Texas College Softball Team Devastated by Truck-Bus Accident
Four women, all members of the North Central Texas College softball team, were killed last Friday night when an 18-wheeler crossed the center median and collided with the team bus, which was carrying 15 players at the time, on Interstate 35 near the Texas-Oklahoma border.
According to the Oklahoma Highway Patrol, the softball team was returning to North Central Texas College in Gainesville, Texas, after playing a practice game with the Southern Nazarene University softball team in Bethany, Oklahoma earlier that day.
The truck was traveling northbound, and as the road gently curved to the right, the truck continued moving straight ahead, about 800 feet through the median before it hit the bus, which was going southbound. Based on the initial investigation by the National Highway Traffic Safety Administration (NHTSA), there are no signs that the truck attempted to apply the brakes, or maneuver to avoid crashing into the bus. After hit the bus, the truck kept going and eventually left the other side of the road. Oklahoma Highway Patrol officers say that it took them nearly an hour to find the truck after the accident.
So far, investigators have found no problems with the with the truck’s brakes, and they’re still downloading information from the truck data recorder, which could conceivably confirm whether or not the brakes have been applied. An officer who interviewed the truck driver, 53-year-old Russell Staley, of Saginaw, Texas, said that he reported being distracted by something inside the cabin, although police did not elaborate on what the distraction was. Th Te are currently no charges pending against Staley, who was driving for Nashville, Tennessee-based Quickway Transportation, and was pulling a Hiland Dairy trailer.
The accident left four young women dead. The victims, who were later identified as Meagan Richardson, Katelynn Woodlee, Jaiden Pelton and Brooke Deckard, were all between the ages of 18 and 20. At least 10 other women were injured in the accident, including two who are still in the hospital. According to investigators, some of the women on the bus were asleep, and only woke up when the bus started to roll. Immediately after the bus was hit everything went dark. Some reported only hearing people screaming and shouting and sirens.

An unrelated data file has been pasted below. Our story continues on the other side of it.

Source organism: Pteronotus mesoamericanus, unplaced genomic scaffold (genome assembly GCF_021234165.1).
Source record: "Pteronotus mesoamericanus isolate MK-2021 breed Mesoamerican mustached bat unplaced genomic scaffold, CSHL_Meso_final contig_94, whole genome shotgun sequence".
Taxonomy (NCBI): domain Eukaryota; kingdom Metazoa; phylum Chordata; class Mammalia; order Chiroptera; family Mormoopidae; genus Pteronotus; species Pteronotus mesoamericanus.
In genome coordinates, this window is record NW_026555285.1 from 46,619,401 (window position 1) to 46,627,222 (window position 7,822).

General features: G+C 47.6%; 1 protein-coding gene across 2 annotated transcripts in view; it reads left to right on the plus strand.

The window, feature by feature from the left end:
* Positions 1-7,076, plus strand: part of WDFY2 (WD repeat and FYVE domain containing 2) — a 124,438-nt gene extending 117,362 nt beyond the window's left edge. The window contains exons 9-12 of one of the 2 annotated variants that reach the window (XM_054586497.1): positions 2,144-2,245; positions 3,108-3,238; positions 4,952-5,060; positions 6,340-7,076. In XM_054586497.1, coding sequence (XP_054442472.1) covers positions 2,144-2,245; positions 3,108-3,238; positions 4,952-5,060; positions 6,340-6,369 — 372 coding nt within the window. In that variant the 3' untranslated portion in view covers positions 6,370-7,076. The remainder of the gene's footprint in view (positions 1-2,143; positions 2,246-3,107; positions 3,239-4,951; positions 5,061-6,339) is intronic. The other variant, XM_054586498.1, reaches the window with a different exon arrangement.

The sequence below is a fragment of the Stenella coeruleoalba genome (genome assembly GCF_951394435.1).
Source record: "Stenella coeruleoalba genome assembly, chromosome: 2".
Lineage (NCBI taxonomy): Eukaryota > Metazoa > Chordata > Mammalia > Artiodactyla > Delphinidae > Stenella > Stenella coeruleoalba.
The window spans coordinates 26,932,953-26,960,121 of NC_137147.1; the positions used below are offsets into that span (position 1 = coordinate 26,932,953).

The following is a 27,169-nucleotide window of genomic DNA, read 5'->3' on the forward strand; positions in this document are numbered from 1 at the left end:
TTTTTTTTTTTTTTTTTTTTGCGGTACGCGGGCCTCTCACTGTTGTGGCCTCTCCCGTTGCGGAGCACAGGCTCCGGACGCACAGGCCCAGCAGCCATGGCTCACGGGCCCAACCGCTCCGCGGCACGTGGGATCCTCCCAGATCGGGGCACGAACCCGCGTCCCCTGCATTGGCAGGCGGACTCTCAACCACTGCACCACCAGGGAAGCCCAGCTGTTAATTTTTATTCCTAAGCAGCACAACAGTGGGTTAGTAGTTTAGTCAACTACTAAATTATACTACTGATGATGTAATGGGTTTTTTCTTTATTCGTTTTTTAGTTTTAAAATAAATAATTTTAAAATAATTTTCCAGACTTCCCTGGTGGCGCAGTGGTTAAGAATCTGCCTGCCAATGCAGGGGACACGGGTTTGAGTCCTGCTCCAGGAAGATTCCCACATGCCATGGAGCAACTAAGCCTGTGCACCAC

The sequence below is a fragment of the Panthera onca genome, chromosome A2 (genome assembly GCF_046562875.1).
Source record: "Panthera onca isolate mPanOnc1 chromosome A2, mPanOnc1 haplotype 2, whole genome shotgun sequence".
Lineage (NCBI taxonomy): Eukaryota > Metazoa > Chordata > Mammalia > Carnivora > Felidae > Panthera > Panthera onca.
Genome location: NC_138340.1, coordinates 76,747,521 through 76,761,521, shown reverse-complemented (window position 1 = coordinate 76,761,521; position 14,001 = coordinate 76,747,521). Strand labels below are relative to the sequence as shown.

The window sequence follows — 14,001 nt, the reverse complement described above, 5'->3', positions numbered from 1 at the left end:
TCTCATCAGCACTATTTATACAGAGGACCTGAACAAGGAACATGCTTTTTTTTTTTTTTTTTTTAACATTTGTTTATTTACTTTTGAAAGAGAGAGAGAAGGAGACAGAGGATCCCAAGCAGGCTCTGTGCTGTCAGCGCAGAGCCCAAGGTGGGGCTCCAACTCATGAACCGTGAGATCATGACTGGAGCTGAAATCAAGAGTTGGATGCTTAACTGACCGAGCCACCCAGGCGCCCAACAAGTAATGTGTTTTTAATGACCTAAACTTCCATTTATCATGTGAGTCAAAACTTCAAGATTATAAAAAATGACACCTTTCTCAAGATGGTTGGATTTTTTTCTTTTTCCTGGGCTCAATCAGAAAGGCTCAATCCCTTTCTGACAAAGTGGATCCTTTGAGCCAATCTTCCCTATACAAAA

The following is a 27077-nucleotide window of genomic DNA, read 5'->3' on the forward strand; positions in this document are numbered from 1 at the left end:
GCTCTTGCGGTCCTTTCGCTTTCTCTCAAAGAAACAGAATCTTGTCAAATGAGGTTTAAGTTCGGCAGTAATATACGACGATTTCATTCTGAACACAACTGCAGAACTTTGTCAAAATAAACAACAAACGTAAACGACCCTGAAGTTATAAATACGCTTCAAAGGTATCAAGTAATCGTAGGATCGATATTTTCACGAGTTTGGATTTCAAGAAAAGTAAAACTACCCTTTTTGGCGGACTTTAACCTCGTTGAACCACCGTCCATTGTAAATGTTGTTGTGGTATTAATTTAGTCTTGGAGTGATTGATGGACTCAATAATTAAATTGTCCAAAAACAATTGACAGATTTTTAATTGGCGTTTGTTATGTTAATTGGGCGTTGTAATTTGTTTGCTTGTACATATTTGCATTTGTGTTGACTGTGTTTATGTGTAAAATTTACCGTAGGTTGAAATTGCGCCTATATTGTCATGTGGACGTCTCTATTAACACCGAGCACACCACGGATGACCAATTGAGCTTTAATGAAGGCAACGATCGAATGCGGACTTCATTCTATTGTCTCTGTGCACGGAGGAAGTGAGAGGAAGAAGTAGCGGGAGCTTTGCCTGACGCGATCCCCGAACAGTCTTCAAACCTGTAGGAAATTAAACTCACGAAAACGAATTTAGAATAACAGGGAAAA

According to Federal Motor Carrier Safety Administration (FMCSA), until this accident, Quickway drivers had not been involved in a fatal accident for about two years. It had also been six years since the company had last been penalized for a safety violation, although several of their drivers have been ticketed for distracted driving, mostly for using hand-held phones.
Crashes like these are not rare. In 2013, there were more than 4200 fatalities attributed to crashes that involved a large truck or bus, and that number has been relatively steady for the last four years.
Accidents such as these are always devastating, and the families of these young women deserve answers to the numerous questions that arise from an accident like this. Thorough investigations will be conducted, and those who are at fault should be held responsible. If you or a loved one have been injured or killed in a terrible accident involving a large truck and/or a bus, please contact the Truck Accident Injury Lawyers at Hill Law Firm as soon as possible, so that we can conduct a thorough investigation and help you protect your rights.